MPs join charity and law firm to demand drone policy answers

Rosa Curling

Members of the UK parliament have joined  charity Reprieve and law firm Leigh Day to demand information about the UK’s use of unmanned combat drones.

Leigh Day has sent a Letter Before Action (LBA) on behalf of Caroline Lucas MP and Baroness Jones, who are demanding transparency from the government over the use of targeted drone strikes in countries like Iraq and Syria.

They want to know if the government has formulated a targeted policy, and if so what that policy is, and whether it is legal.

The LBA states: “The Claimants condemn terrorism. The Government is right to dedicate resources to ensure the British public is protected. Yet those planning or involved in such acts must be dealt with in accordance with the law. If any pre-authorised and targeted killing can be lawful, they must be carried out under a formulated and published Targeted Killing Policy which ensures transparency, clarity and accountability for such use of lethal force.”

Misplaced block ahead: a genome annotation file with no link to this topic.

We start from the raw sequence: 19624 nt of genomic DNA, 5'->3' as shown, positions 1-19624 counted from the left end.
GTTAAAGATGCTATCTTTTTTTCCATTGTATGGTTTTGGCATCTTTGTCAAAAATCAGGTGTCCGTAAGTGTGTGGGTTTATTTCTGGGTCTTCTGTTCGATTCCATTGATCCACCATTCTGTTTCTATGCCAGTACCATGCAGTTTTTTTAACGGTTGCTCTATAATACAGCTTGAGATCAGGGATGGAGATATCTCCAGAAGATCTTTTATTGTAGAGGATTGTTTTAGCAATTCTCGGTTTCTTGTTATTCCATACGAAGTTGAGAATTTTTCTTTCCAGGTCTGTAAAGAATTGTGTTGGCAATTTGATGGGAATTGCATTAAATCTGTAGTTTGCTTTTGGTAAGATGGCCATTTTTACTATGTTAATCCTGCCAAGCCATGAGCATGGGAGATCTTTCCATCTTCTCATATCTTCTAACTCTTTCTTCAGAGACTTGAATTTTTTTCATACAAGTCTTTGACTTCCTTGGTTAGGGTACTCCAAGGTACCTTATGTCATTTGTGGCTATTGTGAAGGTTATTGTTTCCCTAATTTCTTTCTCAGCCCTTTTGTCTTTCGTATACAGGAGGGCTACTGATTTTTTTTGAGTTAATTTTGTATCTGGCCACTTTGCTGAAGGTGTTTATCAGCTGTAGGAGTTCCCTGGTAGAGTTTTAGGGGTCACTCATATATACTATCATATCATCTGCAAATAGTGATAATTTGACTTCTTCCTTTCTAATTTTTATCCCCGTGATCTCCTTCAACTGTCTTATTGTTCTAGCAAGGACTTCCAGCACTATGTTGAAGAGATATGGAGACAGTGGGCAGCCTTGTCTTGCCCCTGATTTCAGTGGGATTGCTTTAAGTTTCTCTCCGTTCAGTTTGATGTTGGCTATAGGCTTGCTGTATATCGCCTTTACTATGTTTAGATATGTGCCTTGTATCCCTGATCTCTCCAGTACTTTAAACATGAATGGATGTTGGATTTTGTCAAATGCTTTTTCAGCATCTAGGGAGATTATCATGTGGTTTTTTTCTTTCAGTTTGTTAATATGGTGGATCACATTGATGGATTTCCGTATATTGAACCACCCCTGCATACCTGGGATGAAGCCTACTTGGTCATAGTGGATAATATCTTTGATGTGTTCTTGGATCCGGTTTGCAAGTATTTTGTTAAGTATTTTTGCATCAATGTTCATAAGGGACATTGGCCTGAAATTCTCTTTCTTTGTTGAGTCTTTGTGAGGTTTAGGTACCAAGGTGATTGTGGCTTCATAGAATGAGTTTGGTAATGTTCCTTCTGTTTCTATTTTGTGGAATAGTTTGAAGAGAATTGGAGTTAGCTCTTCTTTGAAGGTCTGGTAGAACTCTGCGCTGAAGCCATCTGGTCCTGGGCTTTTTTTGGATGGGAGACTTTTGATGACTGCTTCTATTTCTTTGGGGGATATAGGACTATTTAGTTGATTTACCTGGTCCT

Rosa Curling, a solicitor in the human rights team at Leigh Day said: “The lack of, or the failure to publish, the policy by which the UK government is currently killing UK citizens abroad is unlawful. It is crucial our government’s actions to counter terrorism are lawful and transparent.

“The government must allow its Targeted Killing Policy to be properly scrutinised by the public, Parliament and the courts without further delay so a proper debate about its content can take place.”

Kat Craig, legal director at Reprieve, said: “The government has said it has the power to kill anyone, anywhere in the world, without oversight or safeguards.

“This is a huge step, and at the very least the Prime Minister should come clean about his new kill policy.”

She added: “It is disappointing that MPs are having to turn to the courts to extract even the most basic information on a policy which the Prime Minister himself has described as a ‘new departure’ for the country.”